So you’ve taken a new manager job. Here’s how to meet the team…

Whenever you take a new job, there’s a poignant moment where past, present and future meet. You are building atop your previous experience. You’re making first impressions. And you’re setting up for a future with a new team. What a time!

If you’re a manager, these moments are even more unique.

How do you join a company with power? What goes into building relationships? And what should happen during your first round of 1:1s?

I have some ideas.

Set the tone

It’s important to set the tone in this first 1:1. Much of the conversation will be about your report (see below) but you’re the new power in the room. Be 10% more professional than you think you should be, especially if you’re a manager who often ends up in close team relationships. In the beginning, folks are figuring you out and may even be resistant to a new manager. Erring on this side of professional is a good bet.

Introduce yourself. 

In recent years, some managers have prepared a Manager README. Even if you have documentation to introduce yourself, you also need to represent yourself in person. Hello, this is a live conversation. Be alive. You might share a little about your previous experience, something about your personal life (Dogs? Kids? Where do you live?) and what you’re looking forward to accomplishing with the team.

Ask basic questions

Prepare a few simple questions but remember, this is not an interview! Don’t forget to take notes; it may be hard to keep everyone straight. Here are a few to get you started, though you should use the questions that best fit your style:

  • Tell me a little about yourself!
  • How long have you been at the company? How has it changed since you joined?
  • What kinds of problems do you like to solve?
  • Tell me about what motivates you at work.
  • How do you like to work with managers? What would you like our relationship to look like?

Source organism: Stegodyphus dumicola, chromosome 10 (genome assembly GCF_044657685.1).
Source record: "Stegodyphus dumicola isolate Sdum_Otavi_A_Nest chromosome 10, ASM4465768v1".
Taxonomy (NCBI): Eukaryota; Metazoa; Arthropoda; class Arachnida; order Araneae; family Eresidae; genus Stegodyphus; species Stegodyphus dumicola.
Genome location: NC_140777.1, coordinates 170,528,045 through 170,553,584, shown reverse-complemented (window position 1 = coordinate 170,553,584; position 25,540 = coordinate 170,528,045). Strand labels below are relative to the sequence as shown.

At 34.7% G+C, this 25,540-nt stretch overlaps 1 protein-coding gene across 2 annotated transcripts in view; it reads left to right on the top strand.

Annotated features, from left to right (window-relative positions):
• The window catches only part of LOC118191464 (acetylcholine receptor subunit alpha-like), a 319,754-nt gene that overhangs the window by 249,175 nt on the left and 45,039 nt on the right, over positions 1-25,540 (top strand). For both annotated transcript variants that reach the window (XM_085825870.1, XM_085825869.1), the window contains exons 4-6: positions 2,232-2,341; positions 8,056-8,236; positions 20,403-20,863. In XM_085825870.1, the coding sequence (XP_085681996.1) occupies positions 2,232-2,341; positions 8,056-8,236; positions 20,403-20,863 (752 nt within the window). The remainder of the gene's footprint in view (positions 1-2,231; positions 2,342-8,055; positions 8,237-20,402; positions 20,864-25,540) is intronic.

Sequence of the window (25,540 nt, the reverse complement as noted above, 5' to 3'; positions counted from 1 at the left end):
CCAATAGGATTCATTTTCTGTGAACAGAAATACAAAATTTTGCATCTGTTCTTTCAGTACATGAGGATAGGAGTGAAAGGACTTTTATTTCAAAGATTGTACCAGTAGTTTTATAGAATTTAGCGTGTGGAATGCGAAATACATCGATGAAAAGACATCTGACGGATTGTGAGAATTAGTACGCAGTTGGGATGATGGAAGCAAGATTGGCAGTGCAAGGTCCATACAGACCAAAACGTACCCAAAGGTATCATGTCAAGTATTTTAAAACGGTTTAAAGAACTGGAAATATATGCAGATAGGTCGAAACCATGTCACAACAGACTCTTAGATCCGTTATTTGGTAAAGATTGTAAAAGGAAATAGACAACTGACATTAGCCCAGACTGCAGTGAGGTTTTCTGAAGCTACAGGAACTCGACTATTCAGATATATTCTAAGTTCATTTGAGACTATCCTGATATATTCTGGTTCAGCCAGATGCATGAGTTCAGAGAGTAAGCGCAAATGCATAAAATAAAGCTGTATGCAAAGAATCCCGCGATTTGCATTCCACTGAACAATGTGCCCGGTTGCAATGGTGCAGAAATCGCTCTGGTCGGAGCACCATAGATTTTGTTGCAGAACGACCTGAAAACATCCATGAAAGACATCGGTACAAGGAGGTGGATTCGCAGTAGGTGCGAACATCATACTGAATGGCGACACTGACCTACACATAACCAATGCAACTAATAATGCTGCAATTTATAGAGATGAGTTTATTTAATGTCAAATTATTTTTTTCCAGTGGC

Respond to the answers. 

Read back some of what you’ve written to show you are a person who listens. (THIS IS A RARE SKILL.) “It sounds like you’re into more complex, messy problems,” you might say. “I’ll keep a lookout for those opportunities as I get rolling…”

If your report suggests a different expectation than what you’re bringing, don’t sweat it. You can gently reset here and find common ground. “It sounds like your previous manager had a loose approach,” you might say. “You’ll notice that I prefer a more regular check-in cadence but I don’t micromanage. I find it’s important to make sure we are communicating well, especially as I ramp up. We can always make adjustments along the way.”

Note: this is a great moment to present yourself as the manager you want to be. Were you too hands-off in your previous job? Pretend you’re the opposite in this first 1:1. They don’t know the difference and this is one of those very rare opportunities for you to reinvent your identity out the gate.

Share your plan.

You just joined the team so you do not need a Keynote presentation. That said, it’s important to tell your people what to expect next. Mention what you’re focusing on this week, how you will get involved in the team’s progress and what you expect to happen within the first month. If the team brings up conflict or friction, prioritize this as something to address. 

End with muted enthusiasm – but don’t be a robot.

You might be a person who sounds REALLY excited at the beginning of projects. You may want to say woo! We’ve got a new team! I’m here to HELP! Let’s DO THIS!

I get it. But this is a long-game, buddy; you cannot start with such bold cheerleading. At some point you will need to deliver critical feedback, navigate resourcing across teams, grant time off for medical leave and possibly fire someone. You need to start a new management job with balance, a volume that can be turned up and down accordingly.

So be cool, be cool.


The truth is, you can walk back much of this if you screw it up. But if you’ve been hired into a new company as a manager, you don’t want to walk it back. You want to handle day 1 with confidence, a listening ear and a relative plan.

A little intention in the beginning goes a long way in navigating the ups and downs as they arise. And remember: if you took the job, you’re probably excited to get started. Ride the wave!

Need some help with 1:1 topics? Try our 1:1 Starter Pack!